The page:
Master teacher Julian Littleford, owner of JL Body Conditioning in Del Mar, Calif., began training with Alan Herdman (who opened the first Pilates studio in the U.K. in 1970) in London at the tender age of 17. He has since worked with countless teachers and most of the elders, but finds that he still ends up applying what he learned 33 years ago. “I didn’t know what I was doing at the time,” he says, laughing. “But I apply [Herdman’s lessons] every day. I can pull in everything from those early days.”
Rebecca Leone, owner of Seattle’s Pilates Powerhouse NW and a PMA gold-certified teacher of teachers, cites Pilates elder Ron Fletcher as her primary mentor. “Ron’s influence in my daily teaching is profound,” she says. She uses his ‘pelvic bolt’ cue but says she has “detailed it out more fully from the way Ron teaches it. She also uses Ron’s emphasis on lengthening through space and using negative space to help perfect alignment. “Ron’s masterful use of imagery inspires me throughout every session I teach and perform,” Leone says. She points out that just as Ron added to Joe’s work, she is adding to Ron’s. “This is how an industry progresses,” she says.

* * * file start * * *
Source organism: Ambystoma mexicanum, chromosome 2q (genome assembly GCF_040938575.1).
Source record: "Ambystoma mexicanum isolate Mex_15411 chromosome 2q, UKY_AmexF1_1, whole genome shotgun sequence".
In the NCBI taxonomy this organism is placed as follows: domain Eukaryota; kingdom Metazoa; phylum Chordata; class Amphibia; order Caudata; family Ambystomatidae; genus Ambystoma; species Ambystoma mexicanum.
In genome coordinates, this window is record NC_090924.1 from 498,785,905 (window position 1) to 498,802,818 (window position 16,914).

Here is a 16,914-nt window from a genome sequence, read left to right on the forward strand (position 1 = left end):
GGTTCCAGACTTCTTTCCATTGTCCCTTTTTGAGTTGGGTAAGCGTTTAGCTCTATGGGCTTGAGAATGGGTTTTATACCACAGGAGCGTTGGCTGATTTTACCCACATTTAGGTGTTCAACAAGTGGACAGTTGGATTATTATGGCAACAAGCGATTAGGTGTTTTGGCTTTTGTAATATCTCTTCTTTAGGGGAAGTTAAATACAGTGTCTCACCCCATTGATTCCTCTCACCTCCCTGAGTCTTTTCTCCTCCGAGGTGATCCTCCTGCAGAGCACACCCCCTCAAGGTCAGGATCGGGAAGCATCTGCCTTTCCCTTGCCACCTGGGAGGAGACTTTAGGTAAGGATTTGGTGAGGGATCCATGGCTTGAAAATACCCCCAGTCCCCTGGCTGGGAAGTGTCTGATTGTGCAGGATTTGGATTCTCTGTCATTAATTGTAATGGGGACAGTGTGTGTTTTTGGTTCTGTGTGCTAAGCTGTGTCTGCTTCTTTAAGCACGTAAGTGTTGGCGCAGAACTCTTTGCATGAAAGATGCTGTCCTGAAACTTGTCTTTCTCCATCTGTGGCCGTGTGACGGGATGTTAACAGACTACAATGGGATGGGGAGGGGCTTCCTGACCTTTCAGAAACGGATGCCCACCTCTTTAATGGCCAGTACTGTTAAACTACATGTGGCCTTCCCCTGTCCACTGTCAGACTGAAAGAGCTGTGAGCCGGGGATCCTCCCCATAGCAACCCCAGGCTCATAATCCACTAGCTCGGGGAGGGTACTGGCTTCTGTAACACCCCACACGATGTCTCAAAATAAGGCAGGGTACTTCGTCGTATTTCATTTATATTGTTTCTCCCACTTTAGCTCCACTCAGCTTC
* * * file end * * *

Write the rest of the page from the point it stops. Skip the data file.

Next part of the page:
Mentorship allows for this interplay of ideas. As much as one’s mentor must be clear, and maybe even strict when they are teaching, the well-taught student can then go on to improvise or even improve upon what they have been taught. Just as a violin virtuoso can teach her students scales and technique, at some point the student must be strong enough to improvise. And though it was not taught directly by the teacher, this improvisation is a testament to her teaching.
A Good Mentor Will Broaden Your Horizons
Blossom Crawford, owner of Bridge Pilates in Brooklyn, has enjoyed a long relationship with Pilates elder Kathy Grant, and worked as her teaching assistant for 10 years. They still travel together to conferences. “What I love about Kathy is that she’s always curious, always looking for the new trend,” says Blossom. “She never thinks she’s found the end-all be-all. I love that.” Crawford still takes sessions from Kathy to this day, and says she always finds something new in them—probably because Grant is always finding new things to teach.
Second-generation master teacher Jillian Hessel also considers Grant one of her mentors, in addition to Pilates elder Carola Trier. “Kathy got me in alignment and Carola got me strong,” Hessel likes to say. Grant and Trier were, according to Hessel, as different as you could imagine in terms of style and speech. “I realized right away that Kathy and Carola were light years different, but teaching from the same root,” Hessel says. “That was a great lesson in how to teach.”